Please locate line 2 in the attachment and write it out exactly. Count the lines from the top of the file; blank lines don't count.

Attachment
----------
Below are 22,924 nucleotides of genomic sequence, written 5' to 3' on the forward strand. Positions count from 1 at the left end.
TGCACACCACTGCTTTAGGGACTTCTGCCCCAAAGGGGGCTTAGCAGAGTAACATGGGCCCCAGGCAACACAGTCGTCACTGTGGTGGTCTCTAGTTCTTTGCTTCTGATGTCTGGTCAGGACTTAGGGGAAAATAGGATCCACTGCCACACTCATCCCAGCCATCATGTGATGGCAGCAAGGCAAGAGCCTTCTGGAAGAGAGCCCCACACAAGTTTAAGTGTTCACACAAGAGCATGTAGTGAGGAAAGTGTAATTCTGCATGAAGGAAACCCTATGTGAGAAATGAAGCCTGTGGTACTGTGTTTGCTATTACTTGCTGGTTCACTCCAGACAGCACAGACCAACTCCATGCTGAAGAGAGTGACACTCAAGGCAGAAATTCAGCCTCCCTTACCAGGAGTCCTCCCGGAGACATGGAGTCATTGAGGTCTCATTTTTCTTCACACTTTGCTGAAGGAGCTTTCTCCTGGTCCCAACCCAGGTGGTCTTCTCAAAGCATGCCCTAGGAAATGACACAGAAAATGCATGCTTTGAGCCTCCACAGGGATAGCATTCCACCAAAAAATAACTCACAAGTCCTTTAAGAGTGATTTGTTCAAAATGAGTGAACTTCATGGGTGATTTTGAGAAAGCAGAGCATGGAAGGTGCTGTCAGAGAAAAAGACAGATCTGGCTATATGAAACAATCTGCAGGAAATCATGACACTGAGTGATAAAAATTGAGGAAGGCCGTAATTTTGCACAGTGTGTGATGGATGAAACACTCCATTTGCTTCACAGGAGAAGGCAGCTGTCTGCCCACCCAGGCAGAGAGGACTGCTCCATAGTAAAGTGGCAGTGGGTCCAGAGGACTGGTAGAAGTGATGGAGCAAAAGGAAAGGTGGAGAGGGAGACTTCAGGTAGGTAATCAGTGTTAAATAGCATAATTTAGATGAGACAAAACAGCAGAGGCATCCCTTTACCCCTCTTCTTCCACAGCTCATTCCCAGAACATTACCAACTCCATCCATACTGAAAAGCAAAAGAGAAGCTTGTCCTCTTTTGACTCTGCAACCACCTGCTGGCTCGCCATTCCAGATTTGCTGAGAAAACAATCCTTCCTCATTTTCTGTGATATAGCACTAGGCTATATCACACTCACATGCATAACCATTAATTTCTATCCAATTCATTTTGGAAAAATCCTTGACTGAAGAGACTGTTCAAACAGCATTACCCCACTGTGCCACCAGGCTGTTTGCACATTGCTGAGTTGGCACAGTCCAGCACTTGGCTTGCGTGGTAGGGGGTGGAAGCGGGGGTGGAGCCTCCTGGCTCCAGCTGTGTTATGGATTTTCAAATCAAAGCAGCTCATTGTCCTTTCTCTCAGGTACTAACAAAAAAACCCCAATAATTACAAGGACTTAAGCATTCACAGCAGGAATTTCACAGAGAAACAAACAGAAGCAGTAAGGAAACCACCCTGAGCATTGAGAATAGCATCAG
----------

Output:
TGCACACCACTGCTTTAGGGACTTCTGCCCCAAAGGGGGCTTAGCAGAGTAACATGGGCCCCAGGCAACACAGTCGTCACTGTGGTGGTCTCTAGTTCTTTGCTTCTGATGTCTGGTCAGGACTTAGGGGAAAATAGGATCCACTGCCACACTCATCCCAGCCATCATGTGATGGCAGCAAGGCAAGAGCCTTCTGGAAGAGAGCCCCACACAAGTTTAAGTGTTCACACAAGAGCATGTAGTGAGGAAAGTGTAATTCTGCATGAAGGAAACCCTATGTGAGAAATGAAGCCTGTGGTACTGTGTTTGCTATTACTTGCTGGTTCACTCCAGACAGCACAGACCAACTCCATGCTGAAGAGAGTGACACTCAAGGCAGAAATTCAGCCTCCCTTACCAGGAGTCCTCCCGGAGACATGGAGTCATTGAGGTCTCATTTTTCTTCACACTTTGCTGAAGGAGCTTTCTCCTGGTCCCAACCCAGGTGGTCTTCTCAAAGCATGCCCTAGGAAATGACACAGAAAATGCATGCTTTGAGCCTCCACAGGGATAGCATTCCACCAAAAAATAACTCACAAGTCCTTTAAGAGTGATTTGTTCAAAATGAGTGAACTTCATGGGTGATTTTGAGAAAGCAGAGCATGGAAGGTGCTGTCAGAGAAAAAGACAGATCTGGCTATATGAAACAATCTGCAGGAAATCATGACACTGAGTGATAAAAATTGAGGAAGGCCGTAATTTTGCACAGTGTGTGATGGATGAAACACTCCATTTGCTTCACAGGAGAAGGCAGCTGTCTGCCCACCCAGGCAGAGAGGACTGCTCCATAGTAAAGTGGCAGTGGGTCCAGAGGACTGGTAGAAGTGATGGAGCAAAAGGAAAGGTGGAGAGGGAGACTTCAGGTAGGTAATCAGTGTTAAATAGCATAATTTAGATGAGACAAAACAGCAGAGGCATCCCTTTACCCCTCTTCTTCCACAGCTCATTCCCAGAACATTACCAACTCCATCCATACTGAAAAGCAAAAGAGAAGCTTGTCCTCTTTTGACTCTGCAACCACCTGCTGGCTCGCCATTCCAGATTTGCTGAGAAAACAATCCTTCCTCATTTTCTGTGATATAGCACTAGGCTATATCACACTCACATGCATAACCATTAATTTCTATCCAATTCATTTTGGAAAAATCCTTGACTGAAGAGACTGTTCAAACAGCATTACCCCACTGTGCCACCAGGCTGTTTGCACATTGCTGAGTTGGCACAGTCCAGCACTTGGCTTGCGTGGTAGGGGGTGGAAGCGGGGGTGGAGCCTCCTGGCTCCAGCTGTGTTATGGATTTTCAAATCAAAGCAGCTCATTGTCCTTTCTCTCAGGTACTAACAAAAAAACCCCAATAATTACAAGGACTTAAGCATTCACAGCAGGAATTTCACAGAGAAACAAACAGAAGCAGTAAGGAAACCACCCTGAGCATTGAGAATAGCATCAG